My Family And I Rely On Social Housing. Where Will We Live When It Disappears?

An estimated quarter of a million homes gone in just eight years

My Family And I Rely On Social Housing. Where Will We Live If It Continues To Disappear?

by Aida Amoako |
Published on

The Chartered Institute of Housing (CIH) has revealed that almost a quarter of a million social homes in England for residents on low incomes will be lost by 2020. I couldn’t help but feel shocked when I read those figures on Wednesday morning. I live in social housing with my mum and my sister, and regardless of the dreams we’ve all had about houses with stairs or having our own rooms, I feel incredibly lucky to live there, especially now.

I am worried about the future of social housing which is, quite literally, a game changer for many low-income families. I spend many hours a day watching flat tour videos on YouTube. I’m sure you’ve seen them: a smiling, clear-skinned, cheery-voiced vlogger takes you through every room of their apartment, describing how they’ve decorated and how great it is to have their own place. I know there is something masochistic about my incessant watching of these videos: the house envy that they induce makes me anxious. It always happens - halfway through a video, I scroll down to read rows and rows of comments all asking the same question: how much?

The answer is sometimes surprising, sometimes shocking but always disheartening. Inevitably, I then end up on Zoopla or Rightmove or Facebook housing groups pushing myself even deeper into a spiral of despair. The rent is just too damn high.

Mum periodically urges me to put my name on the list for council housing; she always talks about the son of a family friend who managed to get a flat in our borough. I always say I will do it, but I put it off perennially. At 23 I’m nowhere near ready financially. That’s the thing with the bidding system, you could be on the waiting list for years but you could also get lucky and only be waiting for a few months. The stories of people on the list not being ready to bid because of unforeseen circumstances have made me paranoid and determined to be absolutely ready when my turn comes, despite the fact that the longer I wait the lower down the list I’ll be.

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That’s why these new figures released have given me a sense of urgency.

Living in social housing wasn’t in my plan about a decade ago. I had just become a teenager and had visions of living in my own plant-filled cosy ground floor flat so mum wouldn’t have to climb stairs. That dream, so typical of many immigrant parents, is that their kids will buy a house with all the delicious money they’d earn from their fantastic careers. Two degrees later I’m still working on the career, but the other half of that ideal, the house, is looking less and less likely. The average house price is now 7.6 times the average salary.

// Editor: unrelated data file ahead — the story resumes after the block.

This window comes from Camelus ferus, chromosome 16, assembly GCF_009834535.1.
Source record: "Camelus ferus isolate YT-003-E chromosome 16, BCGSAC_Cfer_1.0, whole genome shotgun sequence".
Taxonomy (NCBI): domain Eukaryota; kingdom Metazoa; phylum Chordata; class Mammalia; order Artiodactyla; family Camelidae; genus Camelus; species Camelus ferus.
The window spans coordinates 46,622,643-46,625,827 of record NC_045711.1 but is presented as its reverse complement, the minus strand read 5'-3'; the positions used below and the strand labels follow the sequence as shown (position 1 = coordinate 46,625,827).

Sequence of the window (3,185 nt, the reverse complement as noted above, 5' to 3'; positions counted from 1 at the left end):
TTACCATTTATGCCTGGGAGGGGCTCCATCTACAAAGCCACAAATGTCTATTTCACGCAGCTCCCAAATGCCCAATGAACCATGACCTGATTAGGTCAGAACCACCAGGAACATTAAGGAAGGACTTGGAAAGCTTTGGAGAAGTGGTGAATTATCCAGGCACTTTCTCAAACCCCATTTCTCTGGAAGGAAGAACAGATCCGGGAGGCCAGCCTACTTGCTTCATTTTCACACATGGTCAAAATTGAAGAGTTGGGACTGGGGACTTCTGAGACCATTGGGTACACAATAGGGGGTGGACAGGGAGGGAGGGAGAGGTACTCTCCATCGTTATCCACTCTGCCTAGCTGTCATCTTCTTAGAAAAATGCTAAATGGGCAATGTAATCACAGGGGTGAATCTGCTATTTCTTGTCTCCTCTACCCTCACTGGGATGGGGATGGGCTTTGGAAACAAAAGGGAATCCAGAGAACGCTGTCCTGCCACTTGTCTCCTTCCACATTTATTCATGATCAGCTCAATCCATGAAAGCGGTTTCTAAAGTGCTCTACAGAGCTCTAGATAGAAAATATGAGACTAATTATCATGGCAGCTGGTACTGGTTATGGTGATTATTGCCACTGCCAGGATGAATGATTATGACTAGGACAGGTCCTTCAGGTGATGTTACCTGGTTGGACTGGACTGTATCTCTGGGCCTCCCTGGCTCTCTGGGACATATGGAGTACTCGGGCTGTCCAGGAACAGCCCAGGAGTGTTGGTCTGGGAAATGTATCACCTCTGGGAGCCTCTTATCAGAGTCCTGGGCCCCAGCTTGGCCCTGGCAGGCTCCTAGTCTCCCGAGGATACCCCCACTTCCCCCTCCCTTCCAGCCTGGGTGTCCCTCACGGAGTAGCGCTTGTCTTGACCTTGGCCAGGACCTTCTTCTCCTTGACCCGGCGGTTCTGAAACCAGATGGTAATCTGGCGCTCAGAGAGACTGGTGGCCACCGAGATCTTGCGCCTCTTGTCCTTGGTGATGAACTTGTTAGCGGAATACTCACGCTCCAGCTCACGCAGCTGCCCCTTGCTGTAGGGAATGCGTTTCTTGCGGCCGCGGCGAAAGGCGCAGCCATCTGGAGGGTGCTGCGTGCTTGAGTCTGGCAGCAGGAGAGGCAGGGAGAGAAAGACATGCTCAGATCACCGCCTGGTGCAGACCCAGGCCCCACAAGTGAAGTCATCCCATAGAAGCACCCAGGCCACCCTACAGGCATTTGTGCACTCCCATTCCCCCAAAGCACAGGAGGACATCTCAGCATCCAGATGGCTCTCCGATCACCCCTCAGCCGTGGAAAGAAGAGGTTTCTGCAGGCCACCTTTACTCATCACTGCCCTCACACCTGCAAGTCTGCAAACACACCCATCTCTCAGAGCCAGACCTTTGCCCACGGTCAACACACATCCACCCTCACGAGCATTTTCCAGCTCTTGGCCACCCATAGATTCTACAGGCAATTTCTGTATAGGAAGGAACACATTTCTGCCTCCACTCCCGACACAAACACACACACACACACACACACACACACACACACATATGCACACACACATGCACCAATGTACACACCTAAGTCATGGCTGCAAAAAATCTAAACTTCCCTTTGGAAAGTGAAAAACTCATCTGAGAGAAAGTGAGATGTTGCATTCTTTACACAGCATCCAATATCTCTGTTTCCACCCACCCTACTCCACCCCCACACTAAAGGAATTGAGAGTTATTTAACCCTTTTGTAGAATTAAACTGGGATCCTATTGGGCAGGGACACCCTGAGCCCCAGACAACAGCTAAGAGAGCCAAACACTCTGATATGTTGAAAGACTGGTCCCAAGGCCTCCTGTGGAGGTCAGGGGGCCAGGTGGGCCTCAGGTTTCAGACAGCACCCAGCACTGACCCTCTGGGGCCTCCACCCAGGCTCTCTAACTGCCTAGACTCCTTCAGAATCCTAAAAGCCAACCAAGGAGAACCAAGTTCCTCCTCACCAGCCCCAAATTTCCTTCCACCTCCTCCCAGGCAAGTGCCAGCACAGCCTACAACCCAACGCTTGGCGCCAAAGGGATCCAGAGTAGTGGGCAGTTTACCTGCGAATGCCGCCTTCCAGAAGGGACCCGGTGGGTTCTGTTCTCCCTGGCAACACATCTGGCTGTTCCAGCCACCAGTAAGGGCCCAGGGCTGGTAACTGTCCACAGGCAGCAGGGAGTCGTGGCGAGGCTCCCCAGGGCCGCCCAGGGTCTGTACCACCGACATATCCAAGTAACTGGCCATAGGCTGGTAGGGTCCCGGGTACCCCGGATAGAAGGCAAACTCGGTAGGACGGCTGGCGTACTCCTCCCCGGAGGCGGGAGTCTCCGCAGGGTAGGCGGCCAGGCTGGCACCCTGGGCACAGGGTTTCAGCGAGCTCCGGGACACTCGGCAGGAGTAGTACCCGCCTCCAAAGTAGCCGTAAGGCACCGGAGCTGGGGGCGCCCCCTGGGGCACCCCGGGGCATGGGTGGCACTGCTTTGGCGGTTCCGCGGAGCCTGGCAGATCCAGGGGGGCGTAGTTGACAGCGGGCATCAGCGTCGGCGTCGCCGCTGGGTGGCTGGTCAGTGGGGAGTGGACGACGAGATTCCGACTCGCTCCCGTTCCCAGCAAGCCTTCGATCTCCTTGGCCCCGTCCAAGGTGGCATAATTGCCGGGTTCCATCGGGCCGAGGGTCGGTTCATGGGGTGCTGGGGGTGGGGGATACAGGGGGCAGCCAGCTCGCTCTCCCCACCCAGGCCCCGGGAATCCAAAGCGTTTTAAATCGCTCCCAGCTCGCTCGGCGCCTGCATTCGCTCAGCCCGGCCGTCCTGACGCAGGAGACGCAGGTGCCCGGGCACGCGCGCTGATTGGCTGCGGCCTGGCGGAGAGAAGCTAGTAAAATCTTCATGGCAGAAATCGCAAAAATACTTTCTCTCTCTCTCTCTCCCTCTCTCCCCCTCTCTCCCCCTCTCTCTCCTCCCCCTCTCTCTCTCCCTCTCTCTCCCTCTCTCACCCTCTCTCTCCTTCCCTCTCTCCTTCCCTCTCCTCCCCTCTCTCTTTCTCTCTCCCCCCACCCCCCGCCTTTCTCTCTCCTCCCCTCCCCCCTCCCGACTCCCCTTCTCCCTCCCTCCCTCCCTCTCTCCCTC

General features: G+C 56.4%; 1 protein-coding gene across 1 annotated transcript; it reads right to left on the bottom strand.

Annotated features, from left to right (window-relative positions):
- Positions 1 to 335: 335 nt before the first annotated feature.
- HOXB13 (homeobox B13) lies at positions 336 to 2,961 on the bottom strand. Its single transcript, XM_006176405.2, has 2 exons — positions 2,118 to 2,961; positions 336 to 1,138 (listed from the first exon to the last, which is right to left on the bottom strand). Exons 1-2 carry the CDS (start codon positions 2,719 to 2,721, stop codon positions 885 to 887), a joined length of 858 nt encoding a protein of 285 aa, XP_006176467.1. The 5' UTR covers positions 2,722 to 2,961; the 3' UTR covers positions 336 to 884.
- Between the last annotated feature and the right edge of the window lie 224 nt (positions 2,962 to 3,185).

Then there’s the so-called affordable housing. Today we rely on private development companies to build the majority of our homes under the ‘promise’ that they make a certain percentage of them affordable. But housing affordability has worsened fastest in London boroughs throughout the last twenty years.

Hackney, where I live, is dotted with these kind of construction projects. Fancy complexes that promise ‘24-hour concierges’ and ‘panoramic views’. The websites are glorified billboards offering no real information, aside from a number you can call. I’ve always felt that these telephone numbers are a way for these developers to weed out prospective buyers. You can browse a site surreptitiously to see whether or not you may be able to afford somewhere. But on the phone… it’s awkward and embarrassing. The only people who’d call are those who know they’ve got the money.

Housing developers have indeed been very sneaky in avoiding providing affordable housing. The numbers councils aim for vary between 30 to 50 percent of the homes built but developers are getting away with slashing the number of affordable houses to protect their profits. That’s what happened with the £9bn redevelopment of Battersea Power Stationin South London. The plan was to construct 636 affordable homes, where locals, first time buyers and renters would get a 40% reduction on the rent. But the company behind the development said they had ‘technical issues’ and the percentage of affordable housing fell to 9 percent from an already pitiable 15 percent. Councils are being outmanoeuvred, so they can’t meet their targets of affordable housing.

The CIH said the staggering loss of social housing was a result of Conservative policies such as Right to Buy – a Thatcher-era initiative - and the decision to focus on ‘affordable housing’ built by private developers rather than building more social housing, a scheme that reached its apex in London under former mayor Boris Johnson.

Social housing is the last hope for people like me and these anxiety-inducing numbers present a series of undesirable ultimatums. My options are as follows: live at home far into adulthood, pour my salary into a short and unstable private rental so I can pay off someone else’s mortgage or, get on the list and face moving far away from my hometown and my family.

Follow Aida @kidisalright

This article originally appeared on The Debrief.

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